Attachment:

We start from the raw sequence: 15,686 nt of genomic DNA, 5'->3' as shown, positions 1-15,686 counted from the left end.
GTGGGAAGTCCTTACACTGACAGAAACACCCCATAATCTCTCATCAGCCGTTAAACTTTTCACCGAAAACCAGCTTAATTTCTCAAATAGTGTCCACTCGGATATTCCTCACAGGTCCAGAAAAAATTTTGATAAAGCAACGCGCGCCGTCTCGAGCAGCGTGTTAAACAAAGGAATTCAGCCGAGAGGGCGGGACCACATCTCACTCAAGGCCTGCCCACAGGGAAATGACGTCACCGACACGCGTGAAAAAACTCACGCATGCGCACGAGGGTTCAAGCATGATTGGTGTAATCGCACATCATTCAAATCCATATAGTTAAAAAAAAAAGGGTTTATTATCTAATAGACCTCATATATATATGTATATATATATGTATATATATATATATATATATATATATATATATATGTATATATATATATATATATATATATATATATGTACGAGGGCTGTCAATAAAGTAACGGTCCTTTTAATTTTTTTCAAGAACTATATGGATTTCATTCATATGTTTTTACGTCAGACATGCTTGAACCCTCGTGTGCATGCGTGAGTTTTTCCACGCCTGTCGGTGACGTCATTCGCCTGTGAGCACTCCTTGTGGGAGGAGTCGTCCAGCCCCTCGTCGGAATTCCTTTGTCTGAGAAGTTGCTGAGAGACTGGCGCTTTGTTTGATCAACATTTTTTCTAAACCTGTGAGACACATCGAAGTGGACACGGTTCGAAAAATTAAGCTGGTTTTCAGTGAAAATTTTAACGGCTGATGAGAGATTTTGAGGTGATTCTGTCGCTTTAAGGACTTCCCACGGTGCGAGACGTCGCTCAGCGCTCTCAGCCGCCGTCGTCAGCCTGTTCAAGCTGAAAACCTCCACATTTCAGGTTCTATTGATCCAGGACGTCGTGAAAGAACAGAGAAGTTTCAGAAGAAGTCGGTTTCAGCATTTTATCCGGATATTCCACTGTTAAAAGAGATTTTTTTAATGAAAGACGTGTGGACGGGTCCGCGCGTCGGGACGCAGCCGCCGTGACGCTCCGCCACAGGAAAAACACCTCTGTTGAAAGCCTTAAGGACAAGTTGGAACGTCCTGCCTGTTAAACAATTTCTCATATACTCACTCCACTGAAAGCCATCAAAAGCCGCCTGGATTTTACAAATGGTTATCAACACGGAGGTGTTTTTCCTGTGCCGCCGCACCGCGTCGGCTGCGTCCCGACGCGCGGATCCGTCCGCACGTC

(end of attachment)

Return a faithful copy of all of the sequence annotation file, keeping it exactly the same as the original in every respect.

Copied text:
We start from the raw sequence: 15,686 nt of genomic DNA, 5'->3' as shown, positions 1-15,686 counted from the left end.
GTGGGAAGTCCTTACACTGACAGAAACACCCCATAATCTCTCATCAGCCGTTAAACTTTTCACCGAAAACCAGCTTAATTTCTCAAATAGTGTCCACTCGGATATTCCTCACAGGTCCAGAAAAAATTTTGATAAAGCAACGCGCGCCGTCTCGAGCAGCGTGTTAAACAAAGGAATTCAGCCGAGAGGGCGGGACCACATCTCACTCAAGGCCTGCCCACAGGGAAATGACGTCACCGACACGCGTGAAAAAACTCACGCATGCGCACGAGGGTTCAAGCATGATTGGTGTAATCGCACATCATTCAAATCCATATAGTTAAAAAAAAAAGGGTTTATTATCTAATAGACCTCATATATATATGTATATATATATGTATATATATATATATATATATATATATATATATATGTATATATATATATATATATATATATATATATGTACGAGGGCTGTCAATAAAGTAACGGTCCTTTTAATTTTTTTCAAGAACTATATGGATTTCATTCATATGTTTTTACGTCAGACATGCTTGAACCCTCGTGTGCATGCGTGAGTTTTTCCACGCCTGTCGGTGACGTCATTCGCCTGTGAGCACTCCTTGTGGGAGGAGTCGTCCAGCCCCTCGTCGGAATTCCTTTGTCTGAGAAGTTGCTGAGAGACTGGCGCTTTGTTTGATCAACATTTTTTCTAAACCTGTGAGACACATCGAAGTGGACACGGTTCGAAAAATTAAGCTGGTTTTCAGTGAAAATTTTAACGGCTGATGAGAGATTTTGAGGTGATTCTGTCGCTTTAAGGACTTCCCACGGTGCGAGACGTCGCTCAGCGCTCTCAGCCGCCGTCGTCAGCCTGTTCAAGCTGAAAACCTCCACATTTCAGGTTCTATTGATCCAGGACGTCGTGAAAGAACAGAGAAGTTTCAGAAGAAGTCGGTTTCAGCATTTTATCCGGATATTCCACTGTTAAAAGAGATTTTTTTAATGAAAGACGTGTGGACGGGTCCGCGCGTCGGGACGCAGCCGCCGTGACGCTCCGCCACAGGAAAAACACCTCTGTTGAAAGCCTTAAGGACAAGTTGGAACGTCCTGCCTGTTAAACAATTTCTCATATACTCACTCCACTGAAAGCCATCAAAAGCCGCCTGGATTTTACAAATGGTTATCAACACGGAGGTGTTTTTCCTGTGCCGCCGCACCGCGTCGGCTGCGTCCCGACGCGCGGATCCGTCCGCACGTC